When available we provide 2020 state level salary information from the Bureau of Labor Statistics showing 10th, 50th, and 90th percentile earnings to provide the range of salary experienced by each career. Salary data is aggregated from the actual reported income of the US labor force, and is considered the most trustworthy data source for salary information.

Payscale is a salary survey service meant to provide employers and employees with salary data at local levels to benchmark and compare. While Payscale has a much smaller sample size than BLS, Payscale does update more frequently so data may be considered fresher. Payscale also indicates salaries at a wider range of roles whereas BLS sometimes aggregates numerous professions into one category which may skew salary data. For this reason, we find Payscale to be a good secondary salary indicator. All information received from payscale is via a paid API. You can read more about payscale and their data methodology here.

Highest salary states


New York


Average salary




Average salary


New Jersey


Average salary




Average salary


District of Columbia


Average salary




Average salary




Average salary

Last five years employment and salary
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We utilize historic annual BLS salary and total employment statistics to create a trend line which illustrates the job market over time for a particular career.


Average Wage Total employment
2016: $81,760 281,610
2017: $84,300 294,110
2018: $85,660 306,200

Choosing the right career path

If you enjoy documenting a wealth of financial information, crunching the numbers for accuracy, auditing, and tax preparation, then accounting may be a suitable career path. However, if you prefer analyzing data to assist in the decision-making process for businesses, then a financial analyst career could be ideal. 

How to become a financial analyst 

If you’re considering a career as a financial analyst, you’ll need to be aware of the required qualifications and preferred skills. 


Financial analysts should possess a range of skills. Critical thinking is required to draw conclusions from vague or complex sets of data. Strong business acumen and the ability to grasp mathematical concepts are also essential. 

Additionally, financial analysts must be confident in their recommendations and able to condense intricate metrics into concise reports to back up their decisions. For this reason, advanced written and oral communication skills are crucial.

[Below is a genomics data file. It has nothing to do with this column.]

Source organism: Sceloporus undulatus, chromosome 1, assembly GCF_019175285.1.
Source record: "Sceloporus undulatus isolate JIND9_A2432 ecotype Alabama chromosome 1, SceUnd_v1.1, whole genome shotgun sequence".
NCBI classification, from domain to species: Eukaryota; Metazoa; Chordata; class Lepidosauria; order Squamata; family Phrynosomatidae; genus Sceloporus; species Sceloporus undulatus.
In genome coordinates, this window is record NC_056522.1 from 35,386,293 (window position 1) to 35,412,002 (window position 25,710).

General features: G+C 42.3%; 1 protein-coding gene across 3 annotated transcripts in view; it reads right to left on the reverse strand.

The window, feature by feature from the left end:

Earn your bachelor's degree

After completing your high school diploma or GED, the next step to becoming a financial analyst is to earn your 4-year bachelor’s degree from an accredited educational institution. Admission requirements typically include a minimum GPA of 2.0, official transcripts, and a completed application. 

Employers generally accept junior-position candidates with undergraduate degrees in finance, economics, and accounting. Mathematics, statistics, and engineering are also common undergrad subjects among financial analysts.  

However, coursework in business-related fields like finance or accounting is still recommended for applicants with these majors. The following concentrations can also be beneficial:  

  • Corporate budgeting 
  • Financial analysis methods 
  • Bond valuation 
  • Risk management 
  • Options pricing  

Pursue an internship

While it’s not mandatory, completing an internship can be advantageous. With the highly competitive nature of the financial services industry, having practical experience enhances your resume.  

An internship is an excellent opportunity to network with other financial analysts, learn about their day-to-day activities, and perhaps even find a mentor. It gives you a real-life snapshot of what you can expect from this career. Private institutions, banks, and other corporate entities may have internship programs for undergraduate students. 

Finding your first job as a financial analyst 

Once you’ve earned your bachelor’s degree and completed an internship if desired, you can start applying for entry-level or junior positions. These may include: